Friday, September 6, 2013

Contextualising information fluency

It was time again to deliver my 'collaboration lecture' morning. I blogged about this previously in July 2011 in terms of the activity I set students upon as part of it. This time I went in with a discussion about digital literacies still buzzing around my mind. Joe was probing about the ways in which, for example, presentations, happen in clinical areas, giving the 'digital' practice a compelling context that students could see themselves participating in when joining the workforce. Conveniently, the students were just back off placement, returning for the final theory block of their second year - they were chatty, especially with each other!
The module assessment requires them to work in groups towards a summative group presentation (which has 10% of the marks awarded by their peers for their contributions towards the groupwork). In order to build a case for learning about and through collaboration I decided to ask them what had they seen of presentations, broadly defined, out in practice areas. Out of 80 or so students, I had about four or five responses. Here is a flavour:
  • Mufti-Disciplinary Team meetings, where the patient's notes and scans support case reviews.
  • A doctor leading a session for patients about their condition.
  • A nurse, leading a small group teaching session
That last example was the only one featuring a nurse actually doing the presenting. So I called upon the fact that nurses have a professional commitment to the continuing development of themselves and those around them. They could expect to be responsible for the practice-based learning of their own students one day. More than that, on qualification and registration, all nurses are duty-bound to act as 'Stage 1 Mentors', meeting the requirements set for that role by the national regulatory body, the NMC, "you must facilitate students and others to develop their competence" and that could well imply the development or use of an online resource.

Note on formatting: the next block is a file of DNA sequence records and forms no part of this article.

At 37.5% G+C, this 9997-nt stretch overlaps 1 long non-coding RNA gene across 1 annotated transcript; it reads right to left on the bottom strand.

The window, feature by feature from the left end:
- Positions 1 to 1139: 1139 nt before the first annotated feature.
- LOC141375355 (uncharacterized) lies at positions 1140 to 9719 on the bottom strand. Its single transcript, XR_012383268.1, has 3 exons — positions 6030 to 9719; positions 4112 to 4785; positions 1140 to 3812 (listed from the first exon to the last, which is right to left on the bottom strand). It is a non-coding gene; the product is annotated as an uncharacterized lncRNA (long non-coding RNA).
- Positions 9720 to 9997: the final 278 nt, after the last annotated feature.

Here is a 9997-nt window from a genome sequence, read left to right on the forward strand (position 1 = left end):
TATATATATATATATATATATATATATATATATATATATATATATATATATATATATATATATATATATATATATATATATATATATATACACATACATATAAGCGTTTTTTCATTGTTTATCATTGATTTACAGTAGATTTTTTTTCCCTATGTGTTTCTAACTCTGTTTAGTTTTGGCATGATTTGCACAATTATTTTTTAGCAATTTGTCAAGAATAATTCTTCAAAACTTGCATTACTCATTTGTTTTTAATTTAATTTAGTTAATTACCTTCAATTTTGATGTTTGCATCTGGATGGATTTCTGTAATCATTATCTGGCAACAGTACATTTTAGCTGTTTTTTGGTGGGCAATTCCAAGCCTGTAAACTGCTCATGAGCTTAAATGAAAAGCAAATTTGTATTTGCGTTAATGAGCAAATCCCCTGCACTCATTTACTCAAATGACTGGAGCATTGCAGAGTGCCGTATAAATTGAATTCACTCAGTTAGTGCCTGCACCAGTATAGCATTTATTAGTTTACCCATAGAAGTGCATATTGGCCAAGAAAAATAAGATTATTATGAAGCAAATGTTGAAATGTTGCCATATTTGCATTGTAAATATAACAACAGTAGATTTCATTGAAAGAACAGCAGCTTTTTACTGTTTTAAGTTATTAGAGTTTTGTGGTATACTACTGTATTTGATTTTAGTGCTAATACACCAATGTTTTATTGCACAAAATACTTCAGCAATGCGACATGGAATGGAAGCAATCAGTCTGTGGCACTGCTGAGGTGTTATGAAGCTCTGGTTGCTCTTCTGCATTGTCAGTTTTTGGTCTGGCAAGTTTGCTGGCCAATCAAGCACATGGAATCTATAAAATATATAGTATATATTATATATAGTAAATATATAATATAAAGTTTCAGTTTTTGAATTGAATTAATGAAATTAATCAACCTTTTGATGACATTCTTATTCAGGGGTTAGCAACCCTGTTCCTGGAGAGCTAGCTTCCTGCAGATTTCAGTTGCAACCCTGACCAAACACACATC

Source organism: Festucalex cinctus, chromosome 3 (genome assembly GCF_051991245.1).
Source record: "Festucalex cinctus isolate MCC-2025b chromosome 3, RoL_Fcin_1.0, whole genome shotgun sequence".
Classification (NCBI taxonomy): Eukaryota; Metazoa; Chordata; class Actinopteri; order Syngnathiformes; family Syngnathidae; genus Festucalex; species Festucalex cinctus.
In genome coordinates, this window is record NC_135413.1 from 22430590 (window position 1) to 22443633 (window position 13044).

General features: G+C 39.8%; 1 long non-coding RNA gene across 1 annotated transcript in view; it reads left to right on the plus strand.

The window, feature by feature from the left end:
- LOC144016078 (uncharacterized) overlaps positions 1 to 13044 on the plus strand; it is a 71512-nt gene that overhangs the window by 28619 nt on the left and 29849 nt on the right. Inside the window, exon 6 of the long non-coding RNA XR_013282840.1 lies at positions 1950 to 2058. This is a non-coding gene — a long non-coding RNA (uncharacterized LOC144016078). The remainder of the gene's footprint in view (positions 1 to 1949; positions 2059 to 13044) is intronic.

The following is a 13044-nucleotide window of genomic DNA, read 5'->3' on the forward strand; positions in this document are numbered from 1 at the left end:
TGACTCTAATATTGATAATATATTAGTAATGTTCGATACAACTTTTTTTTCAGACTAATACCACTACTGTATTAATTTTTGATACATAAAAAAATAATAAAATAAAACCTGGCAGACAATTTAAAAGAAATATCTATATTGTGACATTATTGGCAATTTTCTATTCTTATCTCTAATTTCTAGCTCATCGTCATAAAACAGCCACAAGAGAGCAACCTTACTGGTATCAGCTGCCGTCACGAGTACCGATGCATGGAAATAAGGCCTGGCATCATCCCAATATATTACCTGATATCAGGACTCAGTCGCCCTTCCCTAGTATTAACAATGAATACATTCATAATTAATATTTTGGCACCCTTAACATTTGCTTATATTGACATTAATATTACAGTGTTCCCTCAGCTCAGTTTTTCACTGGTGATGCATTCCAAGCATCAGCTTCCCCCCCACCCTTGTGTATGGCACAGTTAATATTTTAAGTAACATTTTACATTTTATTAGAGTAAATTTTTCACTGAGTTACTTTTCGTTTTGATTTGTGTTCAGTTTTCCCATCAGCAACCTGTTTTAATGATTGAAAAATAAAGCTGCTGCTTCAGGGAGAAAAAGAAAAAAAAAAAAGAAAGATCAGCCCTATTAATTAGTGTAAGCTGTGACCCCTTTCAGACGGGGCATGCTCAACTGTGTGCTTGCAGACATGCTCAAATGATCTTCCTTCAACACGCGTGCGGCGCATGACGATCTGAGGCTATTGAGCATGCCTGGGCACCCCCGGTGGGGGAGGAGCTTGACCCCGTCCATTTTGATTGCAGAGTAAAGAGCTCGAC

In another context, it is a real possibility that they would deliver a conference presentation at some point in the future. I tell the students that working alone is 'easy'. You can be as lazy about the way you work as you like on your own. Once you involve others in a collaboration, it becomes vital that they make some key decisions about how they are going to work together. Part of that must include how the group will curate artifacts of the collaboration (agreed search strategies, articles found, summaries compiled, ideas noted, the presentation itself, etc.) and communication, including discussion, either face-to-face or online. Of course, these methods are useful when working alone but collaboration opens up the potential for a richer, perhaps riskier learning experience.
So the students get some ideas about how to manage the artifacts of collaboration, but little or nothing about the act of parleying with the knowledge acquired or presented by them or their collaborators. This is where epistemic fluency comes in, a key transferable skill - but a rare and shy 'animal'. Goodyear et al only capture a glimpse of it in their study... If it is so scarce, is it too difficult, too ambitious to expect to be able to conceptualise and present to students (or staff, come to that) as something really vital? And yet, have the students really got the most out of collaborative learning projects without actively trying to leverage the opportunity to maximise gains in epistemic fluency?

Goodyear P, Ellis R, Brew A and Sachs J (2007) The development of epistemic fluency: Learning to think for a living. In: Transforming a university: The scholarship of teaching and learning in practice. Sydney: Sydney University Press. Available at:

Tuesday, March 19, 2013

What motivates your students?